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Scoob!, which is now available on digital and VOD, is not only the latest addition to the Scooby-Doo canon — it's also a love letter to the prolific animation studio that created the original series all the way back in 1969. The Mystery, Inc. gang aren't the only classic Hanna-Barbera characters running around. Other, more-forgotten characters like Dick Dastardly, Blue Falcon, Dynomutt, and Captain Caveman are part of the adventure, too, which meant that director Tony Cervone had a lot on his plate.
The film, which was originally scheduled for a theatrical release prior to the pandemic, is the first feature-length animated Doo! movie. Scoob! follows the gang as they uncover a dastardly plot to unleash the three-headed ghost dog, Cerberus, upon the world. Add in some supernatural mythology about Scooby's backstory and you've yourself got an adventure that shares a tiny bit of doggy DNA with the franchise's first live-action outing in 2002.
Cervone is a seasoned Warner Bros. Animation vet. He directed a number of straight-to-video films (such as Scooby-Doo! And Kiss: Rock and Roll Mystery and Scooby-Doo! Abracadabra-Doo) and co-created the Scooby-Doo! Mystery Incorporated TV show on Cartoon Network. That's a lot of Doo, and it made Mr. Cervone the perfect candidate for Scoob!
Following our own trail of clues, SYFY WIRE called up the director for a jinkies-inducing chat about the movie's large-scale production, Scooby-Doo on Zombie Island (a true classic!), and the series' lasting impact over the last five decades. Like, zoinks, man, just read the interview already!
***WARNING! The following contains minor plot spoilers for Scoob!***
You’re obviously no stranger to the Scooby-Doo universe, but how did the job of directing Scoob! differ from what you’ve done before with the property?
Primarily, the sense of scale. This is a feature film experience, so we had resources and time that we were able to devote to this movie that would’ve been really hard to do on a TV schedule. This is even bigger than the live-action movies, it’s the biggest Scooby-Doo story ever told. It is a biblical-sized version of Scooby-Doo.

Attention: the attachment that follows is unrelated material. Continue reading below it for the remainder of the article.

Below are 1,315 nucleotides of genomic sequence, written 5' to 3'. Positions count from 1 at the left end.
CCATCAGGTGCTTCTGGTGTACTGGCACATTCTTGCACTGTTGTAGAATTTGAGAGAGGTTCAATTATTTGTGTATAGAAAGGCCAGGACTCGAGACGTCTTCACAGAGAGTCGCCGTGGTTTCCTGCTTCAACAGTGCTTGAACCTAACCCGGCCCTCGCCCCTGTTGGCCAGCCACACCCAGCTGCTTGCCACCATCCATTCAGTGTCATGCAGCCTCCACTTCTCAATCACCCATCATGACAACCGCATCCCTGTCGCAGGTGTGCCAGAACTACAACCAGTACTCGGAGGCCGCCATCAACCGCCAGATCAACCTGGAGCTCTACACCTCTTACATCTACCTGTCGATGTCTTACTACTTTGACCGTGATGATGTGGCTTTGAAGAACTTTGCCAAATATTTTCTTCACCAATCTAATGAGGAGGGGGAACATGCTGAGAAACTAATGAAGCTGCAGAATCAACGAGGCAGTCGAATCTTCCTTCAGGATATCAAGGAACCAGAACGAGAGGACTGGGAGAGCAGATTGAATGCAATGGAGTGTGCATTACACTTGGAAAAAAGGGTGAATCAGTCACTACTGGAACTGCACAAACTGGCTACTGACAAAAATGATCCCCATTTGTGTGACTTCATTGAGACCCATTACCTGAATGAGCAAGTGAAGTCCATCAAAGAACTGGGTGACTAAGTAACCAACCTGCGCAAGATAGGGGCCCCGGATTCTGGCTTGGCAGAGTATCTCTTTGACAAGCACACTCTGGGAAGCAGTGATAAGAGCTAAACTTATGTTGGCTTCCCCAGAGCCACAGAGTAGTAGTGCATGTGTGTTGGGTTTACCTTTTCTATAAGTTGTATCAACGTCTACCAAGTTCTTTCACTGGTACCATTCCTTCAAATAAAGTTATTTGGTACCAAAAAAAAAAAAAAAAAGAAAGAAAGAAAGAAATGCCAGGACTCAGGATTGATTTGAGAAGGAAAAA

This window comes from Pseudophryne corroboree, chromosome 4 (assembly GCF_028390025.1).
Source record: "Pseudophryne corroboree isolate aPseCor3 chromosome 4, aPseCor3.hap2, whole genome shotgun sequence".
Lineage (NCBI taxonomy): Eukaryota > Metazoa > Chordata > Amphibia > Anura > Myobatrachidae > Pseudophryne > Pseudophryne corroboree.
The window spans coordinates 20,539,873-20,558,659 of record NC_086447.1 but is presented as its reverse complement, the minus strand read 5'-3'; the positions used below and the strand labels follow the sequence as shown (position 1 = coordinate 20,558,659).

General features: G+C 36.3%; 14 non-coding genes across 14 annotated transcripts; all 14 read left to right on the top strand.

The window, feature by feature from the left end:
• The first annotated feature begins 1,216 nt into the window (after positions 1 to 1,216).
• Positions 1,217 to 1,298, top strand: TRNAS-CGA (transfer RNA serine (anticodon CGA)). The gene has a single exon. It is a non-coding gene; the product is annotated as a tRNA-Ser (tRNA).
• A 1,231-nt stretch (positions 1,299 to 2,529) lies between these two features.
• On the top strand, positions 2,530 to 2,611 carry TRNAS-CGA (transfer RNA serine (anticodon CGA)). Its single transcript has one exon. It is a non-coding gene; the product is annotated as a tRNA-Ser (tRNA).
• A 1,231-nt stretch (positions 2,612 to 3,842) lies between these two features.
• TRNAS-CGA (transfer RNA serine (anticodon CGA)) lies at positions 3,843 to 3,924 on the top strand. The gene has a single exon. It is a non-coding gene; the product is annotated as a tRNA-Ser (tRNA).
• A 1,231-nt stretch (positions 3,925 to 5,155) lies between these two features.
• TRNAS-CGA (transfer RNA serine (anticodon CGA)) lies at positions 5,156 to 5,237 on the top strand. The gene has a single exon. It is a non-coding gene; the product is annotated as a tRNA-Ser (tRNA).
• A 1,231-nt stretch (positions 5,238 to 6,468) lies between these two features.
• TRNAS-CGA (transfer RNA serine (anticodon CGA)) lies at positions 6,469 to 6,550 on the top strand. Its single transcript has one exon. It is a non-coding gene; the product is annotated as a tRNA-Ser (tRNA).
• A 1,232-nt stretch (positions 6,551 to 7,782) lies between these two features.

Going off that, the movie does a lot to build up Scooby as this kind of grand, mythical figure. How did you decide that that would be the case?
This is the biggest mystery and the biggest adventure [the gang's] ever been on. But the most important to us was the personal story, Scooby and Shaggy’s story. The story of their friendship and what they go through and how they support each other and how they grow and change as people, but still remain friends.
All that stuff was the thing we spent most of our time on; it’s what the movie spends most of its time on. That’s why the origin is important, seeing that moment where they first meet and under what those conditions were and what they did for each other.
It's not just Scooby-Doo! characters in this film. You've got Blue Falcon, Dick Dastardly, and Dynomutt, to name a few. How did you choose which classic characters would help launch this "Hanna-Barbera Cinematic Universe”?
At one point, we actually had more Hanna-Barbara characters in the movie than [the number] we ended up with. During the course of making the movie and working on the story, they were stealing time away from Scooby and Shaggy, so there were a few characters that lived in the movie for a long time that we even built and everything, but they were starting to distract more than they were adding to the film.
You talked about nailing the bigger sense of scale, but there's also a responsibility of making the Mystery Inc. gang relevant for modern audiences. What was the process for achieving that?
It was really important to be modern and tell a modern story, but also to honor and be respectful to the characters as they are. Blue Falcon’s a different Blue Falcon than existed in the classic TV show, but that character still exists. He’s out there. In our head, the father of Blue Falcon is the guy you knew from the old show ... The [Mystery, Inc.] gang has been updated many times over the years. I think it’s always successful because there’s always gonna be a brain, a heart, and a muscle.